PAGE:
These are the wood bowl sanding tools and finishing techniques I use in my bowl making process. And here is my Recommended Sanding Equipment.
Your process might be different, and that’s perfectly fine. Please leave a comment below and let me know how you sand and what bowl sanding tools you use when finishing your bowls.
Once you’ve Sanded your bowl, you’ll want to know more…
• SALAD BOWL FINISH – FOOD SAFE? SURPRISE – 3 SAFE OPTIONS
• MAKE SHELLAC – HOW TO – WOOD BOWL FINISH
• MY FAVORITE FOOD SAFE WOOD FINISH – WATERPROOF ALMOST
Happy Turning (and Finishing),
Great article, I enjoy learning from you. I have been turning less than a year, and after sanding to final grit, either 320/400/600, I’ll burnish with shavings and then apply the finish coats. The surface looks good, but is that the best time to do it, or is it better to burnish after the finish is applied? Thanks again,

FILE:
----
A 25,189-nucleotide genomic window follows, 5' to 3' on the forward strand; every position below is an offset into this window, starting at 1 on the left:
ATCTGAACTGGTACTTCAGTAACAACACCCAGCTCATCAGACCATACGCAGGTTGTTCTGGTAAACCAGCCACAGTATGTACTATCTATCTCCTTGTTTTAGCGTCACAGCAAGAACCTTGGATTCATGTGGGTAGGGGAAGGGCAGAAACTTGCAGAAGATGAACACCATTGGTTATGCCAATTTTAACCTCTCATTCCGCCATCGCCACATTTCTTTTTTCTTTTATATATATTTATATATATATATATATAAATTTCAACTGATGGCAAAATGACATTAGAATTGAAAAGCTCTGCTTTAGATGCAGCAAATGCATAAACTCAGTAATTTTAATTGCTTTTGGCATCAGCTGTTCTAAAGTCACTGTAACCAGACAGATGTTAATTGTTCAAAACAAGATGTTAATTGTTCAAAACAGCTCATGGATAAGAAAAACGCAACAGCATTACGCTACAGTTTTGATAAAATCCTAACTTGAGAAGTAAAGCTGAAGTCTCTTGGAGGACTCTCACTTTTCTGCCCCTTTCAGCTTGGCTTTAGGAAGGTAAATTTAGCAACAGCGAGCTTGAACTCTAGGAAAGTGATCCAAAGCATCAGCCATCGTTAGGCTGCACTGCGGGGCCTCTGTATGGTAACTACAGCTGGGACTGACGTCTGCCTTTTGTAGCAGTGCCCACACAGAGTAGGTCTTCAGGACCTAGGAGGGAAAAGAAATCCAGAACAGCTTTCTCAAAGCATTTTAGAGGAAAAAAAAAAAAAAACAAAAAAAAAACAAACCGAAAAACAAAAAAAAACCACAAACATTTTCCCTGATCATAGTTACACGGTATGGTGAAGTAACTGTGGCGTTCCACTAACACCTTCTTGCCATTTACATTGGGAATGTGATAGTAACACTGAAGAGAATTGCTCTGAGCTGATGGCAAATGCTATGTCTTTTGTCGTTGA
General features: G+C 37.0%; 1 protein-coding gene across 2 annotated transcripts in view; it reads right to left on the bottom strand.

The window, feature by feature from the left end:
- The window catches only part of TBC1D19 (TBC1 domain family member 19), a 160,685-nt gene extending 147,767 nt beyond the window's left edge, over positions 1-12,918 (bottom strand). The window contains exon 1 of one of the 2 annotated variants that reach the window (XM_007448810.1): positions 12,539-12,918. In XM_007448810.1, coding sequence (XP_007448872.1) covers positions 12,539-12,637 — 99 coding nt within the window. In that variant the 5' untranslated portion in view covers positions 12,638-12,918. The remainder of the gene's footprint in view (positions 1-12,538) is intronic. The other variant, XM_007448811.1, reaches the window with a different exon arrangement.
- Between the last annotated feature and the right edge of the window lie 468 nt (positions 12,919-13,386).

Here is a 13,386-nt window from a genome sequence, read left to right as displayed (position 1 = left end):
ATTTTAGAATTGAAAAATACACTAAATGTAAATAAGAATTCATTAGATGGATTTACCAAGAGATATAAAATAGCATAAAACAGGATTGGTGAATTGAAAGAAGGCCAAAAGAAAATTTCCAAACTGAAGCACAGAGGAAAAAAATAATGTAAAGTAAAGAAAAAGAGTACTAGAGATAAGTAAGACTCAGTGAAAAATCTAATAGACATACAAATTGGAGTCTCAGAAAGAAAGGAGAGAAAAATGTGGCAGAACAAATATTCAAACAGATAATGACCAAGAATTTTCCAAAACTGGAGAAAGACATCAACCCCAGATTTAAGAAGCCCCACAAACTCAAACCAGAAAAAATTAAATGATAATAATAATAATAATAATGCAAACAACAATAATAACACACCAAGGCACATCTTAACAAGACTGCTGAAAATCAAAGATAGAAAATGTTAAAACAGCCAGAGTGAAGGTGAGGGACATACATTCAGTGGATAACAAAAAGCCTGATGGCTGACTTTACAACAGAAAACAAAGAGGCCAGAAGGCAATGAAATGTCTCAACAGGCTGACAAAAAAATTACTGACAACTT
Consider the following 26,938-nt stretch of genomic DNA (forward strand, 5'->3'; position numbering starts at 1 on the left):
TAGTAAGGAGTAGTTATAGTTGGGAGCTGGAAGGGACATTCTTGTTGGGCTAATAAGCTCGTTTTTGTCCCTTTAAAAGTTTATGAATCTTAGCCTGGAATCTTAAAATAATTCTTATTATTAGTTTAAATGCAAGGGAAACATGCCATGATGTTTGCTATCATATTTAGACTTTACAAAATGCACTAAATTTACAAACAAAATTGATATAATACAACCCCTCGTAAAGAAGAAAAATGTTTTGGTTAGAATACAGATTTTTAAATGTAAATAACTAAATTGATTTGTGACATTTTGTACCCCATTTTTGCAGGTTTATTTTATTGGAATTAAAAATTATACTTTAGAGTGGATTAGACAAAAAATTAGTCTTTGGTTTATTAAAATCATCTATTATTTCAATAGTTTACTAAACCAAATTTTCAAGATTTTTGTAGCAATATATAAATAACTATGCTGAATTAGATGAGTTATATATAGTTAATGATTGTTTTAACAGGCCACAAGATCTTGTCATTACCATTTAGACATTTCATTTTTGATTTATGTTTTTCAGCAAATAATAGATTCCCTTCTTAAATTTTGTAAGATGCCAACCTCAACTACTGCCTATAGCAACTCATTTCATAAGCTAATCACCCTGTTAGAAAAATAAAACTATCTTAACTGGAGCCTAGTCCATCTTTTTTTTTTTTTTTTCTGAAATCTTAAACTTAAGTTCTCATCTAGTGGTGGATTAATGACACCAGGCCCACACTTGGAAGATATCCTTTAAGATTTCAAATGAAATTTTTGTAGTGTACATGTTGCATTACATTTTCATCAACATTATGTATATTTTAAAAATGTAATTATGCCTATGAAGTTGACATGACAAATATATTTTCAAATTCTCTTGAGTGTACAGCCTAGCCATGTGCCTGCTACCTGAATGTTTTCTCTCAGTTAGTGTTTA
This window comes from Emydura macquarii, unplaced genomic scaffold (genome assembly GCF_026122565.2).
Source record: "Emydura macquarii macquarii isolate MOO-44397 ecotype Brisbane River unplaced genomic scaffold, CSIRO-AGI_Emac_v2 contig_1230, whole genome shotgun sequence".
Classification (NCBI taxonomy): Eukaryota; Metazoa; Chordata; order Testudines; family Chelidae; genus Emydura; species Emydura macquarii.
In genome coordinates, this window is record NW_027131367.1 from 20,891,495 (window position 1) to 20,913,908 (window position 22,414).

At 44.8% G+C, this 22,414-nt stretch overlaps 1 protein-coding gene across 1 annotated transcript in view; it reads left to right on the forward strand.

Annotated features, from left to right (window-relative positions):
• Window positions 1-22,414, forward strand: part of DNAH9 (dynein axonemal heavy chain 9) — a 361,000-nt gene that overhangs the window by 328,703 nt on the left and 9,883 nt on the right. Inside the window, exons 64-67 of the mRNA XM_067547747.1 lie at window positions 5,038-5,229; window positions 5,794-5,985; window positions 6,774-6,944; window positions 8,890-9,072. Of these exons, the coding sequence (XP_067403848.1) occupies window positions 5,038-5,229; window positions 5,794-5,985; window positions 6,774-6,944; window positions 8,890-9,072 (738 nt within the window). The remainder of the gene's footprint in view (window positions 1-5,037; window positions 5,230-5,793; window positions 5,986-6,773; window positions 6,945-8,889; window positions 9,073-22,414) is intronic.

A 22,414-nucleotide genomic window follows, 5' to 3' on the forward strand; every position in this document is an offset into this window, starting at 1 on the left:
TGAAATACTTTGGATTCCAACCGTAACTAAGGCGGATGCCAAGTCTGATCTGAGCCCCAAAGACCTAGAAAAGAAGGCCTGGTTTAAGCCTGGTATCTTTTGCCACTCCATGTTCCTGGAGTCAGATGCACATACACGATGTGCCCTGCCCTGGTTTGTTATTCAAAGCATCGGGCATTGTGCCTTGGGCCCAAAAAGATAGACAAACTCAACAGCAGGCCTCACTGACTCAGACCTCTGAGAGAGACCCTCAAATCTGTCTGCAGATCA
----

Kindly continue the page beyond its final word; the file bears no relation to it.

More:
It’s up to you. I like to sand to 320 or 400, apply a finish, then polish. I’m not trying for museum-quality finishes on all my pieces. There is nothing wrong with applying more effort. Finishing is one of those areas that is really up to you and what you want for your piece. All the best to you and Happy Turning!
It looks great, Kent! Thanks for sharing your tips. Can’t wait to try this using my new drill!
Sounds great. It makes sanding very nice. Enjoy and Happy Turning!
What is the best finish for pecan I have a lot of it and I want it to look really good
I am new to this but can already tell I am hooked